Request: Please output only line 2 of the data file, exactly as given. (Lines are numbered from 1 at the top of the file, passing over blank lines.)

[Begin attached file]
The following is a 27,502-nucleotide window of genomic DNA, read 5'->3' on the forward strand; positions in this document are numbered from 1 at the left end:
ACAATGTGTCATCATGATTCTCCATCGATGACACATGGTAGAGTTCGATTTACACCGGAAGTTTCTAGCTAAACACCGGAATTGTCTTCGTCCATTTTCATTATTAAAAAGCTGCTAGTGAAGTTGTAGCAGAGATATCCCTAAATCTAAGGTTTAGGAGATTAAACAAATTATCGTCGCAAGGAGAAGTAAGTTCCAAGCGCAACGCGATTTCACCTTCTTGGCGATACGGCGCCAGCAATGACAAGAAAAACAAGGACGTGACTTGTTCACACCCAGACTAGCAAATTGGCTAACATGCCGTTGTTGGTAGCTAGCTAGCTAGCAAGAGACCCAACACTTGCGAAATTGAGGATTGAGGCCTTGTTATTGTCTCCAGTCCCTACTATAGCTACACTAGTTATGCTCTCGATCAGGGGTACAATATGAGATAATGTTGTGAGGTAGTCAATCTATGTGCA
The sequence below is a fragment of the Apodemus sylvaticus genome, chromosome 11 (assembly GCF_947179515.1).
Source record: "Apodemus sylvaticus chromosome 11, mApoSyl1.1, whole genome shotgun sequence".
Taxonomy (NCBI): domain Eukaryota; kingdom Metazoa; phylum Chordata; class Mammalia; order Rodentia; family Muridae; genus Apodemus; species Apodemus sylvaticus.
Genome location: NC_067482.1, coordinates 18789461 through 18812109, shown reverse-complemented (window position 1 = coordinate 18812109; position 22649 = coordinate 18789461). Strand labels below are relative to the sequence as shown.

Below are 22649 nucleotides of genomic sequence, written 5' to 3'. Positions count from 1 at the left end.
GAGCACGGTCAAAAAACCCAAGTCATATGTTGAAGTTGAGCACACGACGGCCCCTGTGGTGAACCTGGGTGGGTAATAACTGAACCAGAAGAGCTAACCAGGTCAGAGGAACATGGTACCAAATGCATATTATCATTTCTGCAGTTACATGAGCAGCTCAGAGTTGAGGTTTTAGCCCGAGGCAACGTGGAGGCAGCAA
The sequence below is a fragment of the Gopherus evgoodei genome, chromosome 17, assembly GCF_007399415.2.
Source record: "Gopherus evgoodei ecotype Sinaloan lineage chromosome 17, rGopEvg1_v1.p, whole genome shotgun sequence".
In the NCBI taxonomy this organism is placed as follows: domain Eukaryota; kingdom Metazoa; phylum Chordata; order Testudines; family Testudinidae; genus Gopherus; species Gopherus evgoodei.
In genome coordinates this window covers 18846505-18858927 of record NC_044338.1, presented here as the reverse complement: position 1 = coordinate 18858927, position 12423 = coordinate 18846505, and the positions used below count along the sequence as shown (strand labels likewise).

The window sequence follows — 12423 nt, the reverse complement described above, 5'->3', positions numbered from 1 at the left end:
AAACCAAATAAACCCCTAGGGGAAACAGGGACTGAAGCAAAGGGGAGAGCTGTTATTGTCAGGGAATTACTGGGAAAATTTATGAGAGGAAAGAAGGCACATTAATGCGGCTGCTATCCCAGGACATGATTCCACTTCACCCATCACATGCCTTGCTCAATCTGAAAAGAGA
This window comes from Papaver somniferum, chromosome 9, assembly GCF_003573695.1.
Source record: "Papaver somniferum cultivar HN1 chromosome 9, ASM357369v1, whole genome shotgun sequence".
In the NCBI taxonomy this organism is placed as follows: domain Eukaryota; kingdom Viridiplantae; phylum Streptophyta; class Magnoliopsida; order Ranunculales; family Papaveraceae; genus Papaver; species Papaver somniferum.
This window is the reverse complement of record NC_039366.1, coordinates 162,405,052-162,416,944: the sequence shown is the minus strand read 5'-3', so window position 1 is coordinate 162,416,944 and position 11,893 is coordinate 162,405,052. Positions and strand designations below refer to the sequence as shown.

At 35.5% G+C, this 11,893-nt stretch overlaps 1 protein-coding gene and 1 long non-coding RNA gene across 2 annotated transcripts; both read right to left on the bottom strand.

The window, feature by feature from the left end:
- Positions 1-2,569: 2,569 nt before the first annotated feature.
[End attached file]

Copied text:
ACAATGTGTCATCATGATTCTCCATCGATGACACATGGTAGAGTTCGATTTACACCGGAAGTTTCTAGCTAAACACCGGAATTGTCTTCGTCCATTTTCATTATTAAAAAGCTGCTAGTGAAGTTGTAGCAGAGATATCCCTAAATCTAAGGTTTAGGAGATTAAACAAATTATCGTCGCAAGGAGAAGTAAGTTCCAAGCGCAACGCGATTTCACCTTCTTGGCGATACGGCGCCAGCAATGACAAGAAAAACAAGGACGTGACTTGTTCACACCCAGACTAGCAAATTGGCTAACATGCCGTTGTTGGTAGCTAGCTAGCTAGCAAGAGACCCAACACTTGCGAAATTGAGGATTGAGGCCTTGTTATTGTCTCCAGTCCCTACTATAGCTACACTAGTTATGCTCTCGATCAGGGGTACAATATGAGATAATGTTGTGAGGTAGTCAATCTATGTGCA